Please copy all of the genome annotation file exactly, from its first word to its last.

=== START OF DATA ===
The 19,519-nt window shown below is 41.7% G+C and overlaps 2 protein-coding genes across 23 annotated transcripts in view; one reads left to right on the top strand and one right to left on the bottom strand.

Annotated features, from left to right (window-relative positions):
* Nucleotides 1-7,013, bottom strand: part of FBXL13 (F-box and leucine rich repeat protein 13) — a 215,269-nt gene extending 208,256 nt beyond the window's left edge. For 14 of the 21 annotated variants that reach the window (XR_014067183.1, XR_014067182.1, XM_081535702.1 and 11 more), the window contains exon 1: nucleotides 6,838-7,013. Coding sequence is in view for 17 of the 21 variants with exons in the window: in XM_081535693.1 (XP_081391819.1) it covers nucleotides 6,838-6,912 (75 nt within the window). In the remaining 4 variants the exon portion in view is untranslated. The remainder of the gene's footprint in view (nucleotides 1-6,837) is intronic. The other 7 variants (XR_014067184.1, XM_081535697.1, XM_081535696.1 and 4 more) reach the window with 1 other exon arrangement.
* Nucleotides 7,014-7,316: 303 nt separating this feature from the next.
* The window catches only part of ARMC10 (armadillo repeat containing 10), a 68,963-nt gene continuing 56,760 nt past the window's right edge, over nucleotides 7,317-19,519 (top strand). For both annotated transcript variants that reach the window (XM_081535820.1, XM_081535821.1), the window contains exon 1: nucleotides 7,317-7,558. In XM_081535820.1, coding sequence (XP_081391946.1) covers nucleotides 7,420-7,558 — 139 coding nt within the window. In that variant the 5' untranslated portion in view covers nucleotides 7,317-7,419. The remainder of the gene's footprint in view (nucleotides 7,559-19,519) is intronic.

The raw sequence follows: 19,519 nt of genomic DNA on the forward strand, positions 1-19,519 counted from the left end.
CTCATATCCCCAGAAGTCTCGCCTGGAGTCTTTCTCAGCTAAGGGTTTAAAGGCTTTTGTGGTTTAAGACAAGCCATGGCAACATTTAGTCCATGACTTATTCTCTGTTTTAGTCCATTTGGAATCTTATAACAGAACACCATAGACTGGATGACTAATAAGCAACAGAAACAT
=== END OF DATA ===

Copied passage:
The 19,519-nt window shown below is 41.7% G+C and overlaps 2 protein-coding genes across 23 annotated transcripts in view; one reads left to right on the top strand and one right to left on the bottom strand.

Annotated features, from left to right (window-relative positions):
* Nucleotides 1-7,013, bottom strand: part of FBXL13 (F-box and leucine rich repeat protein 13) — a 215,269-nt gene extending 208,256 nt beyond the window's left edge. For 14 of the 21 annotated variants that reach the window (XR_014067183.1, XR_014067182.1, XM_081535702.1 and 11 more), the window contains exon 1: nucleotides 6,838-7,013. Coding sequence is in view for 17 of the 21 variants with exons in the window: in XM_081535693.1 (XP_081391819.1) it covers nucleotides 6,838-6,912 (75 nt within the window). In the remaining 4 variants the exon portion in view is untranslated. The remainder of the gene's footprint in view (nucleotides 1-6,837) is intronic. The other 7 variants (XR_014067184.1, XM_081535697.1, XM_081535696.1 and 4 more) reach the window with 1 other exon arrangement.
* Nucleotides 7,014-7,316: 303 nt separating this feature from the next.
* The window catches only part of ARMC10 (armadillo repeat containing 10), a 68,963-nt gene continuing 56,760 nt past the window's right edge, over nucleotides 7,317-19,519 (top strand). For both annotated transcript variants that reach the window (XM_081535820.1, XM_081535821.1), the window contains exon 1: nucleotides 7,317-7,558. In XM_081535820.1, coding sequence (XP_081391946.1) covers nucleotides 7,420-7,558 — 139 coding nt within the window. In that variant the 5' untranslated portion in view covers nucleotides 7,317-7,419. The remainder of the gene's footprint in view (nucleotides 7,559-19,519) is intronic.

The raw sequence follows: 19,519 nt of genomic DNA on the forward strand, positions 1-19,519 counted from the left end.
CTCATATCCCCAGAAGTCTCGCCTGGAGTCTTTCTCAGCTAAGGGTTTAAAGGCTTTTGTGGTTTAAGACAAGCCATGGCAACATTTAGTCCATGACTTATTCTCTGTTTTAGTCCATTTGGAATCTTATAACAGAACACCATAGACTGGATGACTAATAAGCAACAGAAACAT